Project Director, JSI Providence
How long have you worked for JSI and in what capacity?
I’ve been working with JSI as a consultant for 17 years and counting. I was in the Boston office before relocating to the Providence, Rhode Island office. Initially, I worked primarily on tobacco control and HIV prevention, but since relocating, the majority of my work focuses on behavioral health, with a concentration on substance use and misuse and peer recovery supports.
Substance use and misuse is such a huge issue these days. What aspects are you working on?
I am the director of the Rhode Island Prevention Resource Center (RIPRC), which my colleagues and I built from the ground up. We modeled it after JSI’s New Hampshire Center for Excellence in Treatment & Recovery. The RIPRC allows me to do the kind of work that I wanted to do for years. Currently, we’re conducting a pilot evaluation for the MA Department of Public Health, collecting data on peer recovery supports in the emergency room. This is a new approach so we are very excited to see the results.
The RIPRC has led to a lot of smaller but very interesting work, including The Partnership for Success Grantees, a project focused on providing training and technical assistance on the prevention of underage alcohol and marijuana use. Another one is the RI Healthy Transitions project where we are developing a guide for providers serving 16 to 25-year-olds who have early onset psychosis.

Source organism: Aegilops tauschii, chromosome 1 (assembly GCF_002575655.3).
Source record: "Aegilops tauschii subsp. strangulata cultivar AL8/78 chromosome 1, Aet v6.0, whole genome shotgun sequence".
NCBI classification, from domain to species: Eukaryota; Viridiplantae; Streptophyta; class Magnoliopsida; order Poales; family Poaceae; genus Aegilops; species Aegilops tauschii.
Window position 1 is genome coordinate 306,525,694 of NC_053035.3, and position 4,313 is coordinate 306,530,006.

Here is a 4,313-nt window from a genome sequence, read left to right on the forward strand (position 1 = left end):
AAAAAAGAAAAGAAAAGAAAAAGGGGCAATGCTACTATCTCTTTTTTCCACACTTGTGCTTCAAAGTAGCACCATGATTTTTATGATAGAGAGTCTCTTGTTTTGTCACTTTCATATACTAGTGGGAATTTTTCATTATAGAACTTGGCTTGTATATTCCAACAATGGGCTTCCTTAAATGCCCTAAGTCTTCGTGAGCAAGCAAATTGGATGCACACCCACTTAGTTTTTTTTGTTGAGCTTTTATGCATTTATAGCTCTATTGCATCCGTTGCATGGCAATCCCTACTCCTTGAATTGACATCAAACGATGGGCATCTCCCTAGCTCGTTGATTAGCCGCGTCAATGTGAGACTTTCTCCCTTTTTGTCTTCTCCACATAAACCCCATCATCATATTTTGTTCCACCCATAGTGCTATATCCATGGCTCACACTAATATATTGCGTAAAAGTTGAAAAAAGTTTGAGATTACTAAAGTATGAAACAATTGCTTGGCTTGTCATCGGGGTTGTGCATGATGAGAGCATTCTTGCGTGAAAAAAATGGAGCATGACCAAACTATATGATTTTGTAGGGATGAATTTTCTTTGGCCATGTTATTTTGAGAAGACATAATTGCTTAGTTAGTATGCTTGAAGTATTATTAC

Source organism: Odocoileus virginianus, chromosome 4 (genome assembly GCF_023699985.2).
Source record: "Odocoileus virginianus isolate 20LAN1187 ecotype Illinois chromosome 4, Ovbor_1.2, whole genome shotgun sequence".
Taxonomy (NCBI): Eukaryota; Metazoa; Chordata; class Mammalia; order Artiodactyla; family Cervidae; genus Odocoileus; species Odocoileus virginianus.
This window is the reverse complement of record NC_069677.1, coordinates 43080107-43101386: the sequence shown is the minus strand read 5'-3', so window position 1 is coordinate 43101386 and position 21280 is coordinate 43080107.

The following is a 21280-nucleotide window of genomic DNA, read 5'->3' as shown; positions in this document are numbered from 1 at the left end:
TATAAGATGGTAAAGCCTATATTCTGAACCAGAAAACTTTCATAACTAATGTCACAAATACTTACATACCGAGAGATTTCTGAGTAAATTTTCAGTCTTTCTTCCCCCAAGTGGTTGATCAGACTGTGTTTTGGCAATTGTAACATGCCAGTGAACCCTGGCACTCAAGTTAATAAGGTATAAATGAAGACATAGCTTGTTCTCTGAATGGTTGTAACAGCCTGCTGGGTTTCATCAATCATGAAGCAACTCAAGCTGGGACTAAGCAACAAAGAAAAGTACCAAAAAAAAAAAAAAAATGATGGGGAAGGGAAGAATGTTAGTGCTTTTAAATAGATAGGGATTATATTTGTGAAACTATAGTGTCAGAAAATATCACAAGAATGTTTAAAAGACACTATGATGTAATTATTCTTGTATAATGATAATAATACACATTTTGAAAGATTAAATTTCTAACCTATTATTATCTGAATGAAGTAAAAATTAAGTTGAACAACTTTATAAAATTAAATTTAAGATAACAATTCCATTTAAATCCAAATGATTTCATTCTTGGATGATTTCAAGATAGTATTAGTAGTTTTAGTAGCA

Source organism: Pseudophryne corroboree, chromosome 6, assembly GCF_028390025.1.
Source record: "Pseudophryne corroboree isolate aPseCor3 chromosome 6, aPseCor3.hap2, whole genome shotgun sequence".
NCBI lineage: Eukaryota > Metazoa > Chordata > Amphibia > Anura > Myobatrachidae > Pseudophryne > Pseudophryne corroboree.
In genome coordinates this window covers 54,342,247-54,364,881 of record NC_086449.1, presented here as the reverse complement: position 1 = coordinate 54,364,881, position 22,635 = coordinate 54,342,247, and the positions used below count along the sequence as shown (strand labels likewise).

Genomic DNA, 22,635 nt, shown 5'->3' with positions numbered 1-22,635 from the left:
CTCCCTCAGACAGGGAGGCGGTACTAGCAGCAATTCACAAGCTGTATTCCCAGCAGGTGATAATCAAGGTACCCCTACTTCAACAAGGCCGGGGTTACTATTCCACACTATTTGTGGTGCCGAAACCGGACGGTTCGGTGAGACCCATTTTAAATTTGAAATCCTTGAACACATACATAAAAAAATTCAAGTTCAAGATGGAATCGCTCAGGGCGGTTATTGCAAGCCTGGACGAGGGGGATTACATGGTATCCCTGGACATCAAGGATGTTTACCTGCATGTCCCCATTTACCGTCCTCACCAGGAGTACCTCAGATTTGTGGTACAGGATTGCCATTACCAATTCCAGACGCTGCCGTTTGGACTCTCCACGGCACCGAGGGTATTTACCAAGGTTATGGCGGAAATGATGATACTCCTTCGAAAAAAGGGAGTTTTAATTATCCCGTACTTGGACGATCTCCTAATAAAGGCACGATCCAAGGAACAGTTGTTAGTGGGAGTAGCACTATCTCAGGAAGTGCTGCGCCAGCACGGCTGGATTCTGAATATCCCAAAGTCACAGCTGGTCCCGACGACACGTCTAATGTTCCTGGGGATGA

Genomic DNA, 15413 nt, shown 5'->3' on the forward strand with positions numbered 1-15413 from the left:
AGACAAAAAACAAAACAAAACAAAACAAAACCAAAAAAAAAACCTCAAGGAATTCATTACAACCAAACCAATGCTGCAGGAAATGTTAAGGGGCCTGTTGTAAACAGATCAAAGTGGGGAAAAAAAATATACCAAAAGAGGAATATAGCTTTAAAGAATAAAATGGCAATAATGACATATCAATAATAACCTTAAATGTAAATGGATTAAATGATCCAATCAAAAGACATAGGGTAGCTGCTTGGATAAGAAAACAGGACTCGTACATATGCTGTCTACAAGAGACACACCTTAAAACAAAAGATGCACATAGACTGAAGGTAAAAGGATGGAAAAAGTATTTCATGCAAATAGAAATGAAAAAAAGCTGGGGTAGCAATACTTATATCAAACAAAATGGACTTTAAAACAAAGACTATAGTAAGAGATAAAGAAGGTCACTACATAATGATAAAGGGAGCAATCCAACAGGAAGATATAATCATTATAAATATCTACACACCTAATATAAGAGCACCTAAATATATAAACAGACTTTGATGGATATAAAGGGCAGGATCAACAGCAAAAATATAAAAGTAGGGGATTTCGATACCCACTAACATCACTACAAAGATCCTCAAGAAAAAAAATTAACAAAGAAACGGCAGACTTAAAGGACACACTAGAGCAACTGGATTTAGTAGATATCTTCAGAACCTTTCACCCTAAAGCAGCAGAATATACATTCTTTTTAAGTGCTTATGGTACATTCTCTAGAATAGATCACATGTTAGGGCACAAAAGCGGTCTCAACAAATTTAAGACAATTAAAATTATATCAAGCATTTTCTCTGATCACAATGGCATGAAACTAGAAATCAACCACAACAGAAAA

JSI is also implementing a wide array of public health activities for the RI Department of Health, everything from assessing water quality and analyzing bacteria levels in beach sand to opioid overdose data abstractions. Another project, the Child Death Review Team (CDRT), highlights the connections between behavioral health and child death prevention. I serve as the CDRT coordinator of a multidisciplinary team that reviews cases and provides recommendations to prevent child deaths.
How do you unwind?
I talk a lot about self-care, but I’m not very good at it. I love being surrounded by trees rather than people. After a heavy child death review, I often find myself in Rhode Island’s Lincoln Woods. When I lived in Massachusetts my go-to getaway was Walden Pond.
Also, I have two wonderful children—11 and 12 years old. I’m originally from West Virginia where people are unapologetically friendly. My partner is from Massachusetts and he embarrasses easily when I strike up conversations with strangers. I think it’s important to connect and interact with others, acknowledging them and the human condition at large. Taking the time to hear people’s oral history improves my understanding of myself and the people with whom I work.
A special friend and colleague to remember:
The RI team recently lost a dear friend and colleague, Bob Hitt. We moved our office recently and have decided to name the new kitchen “Bob’s Kitchen.” He was an amazing cook and would bring lots of delicious surprises into work. The kitchen is the heart of the office and his memory will help warm it. Even though Bob was with JSI for such a short period, he was in the public health sphere for many years and had significant relationships outside of work with both JSI staff and funders.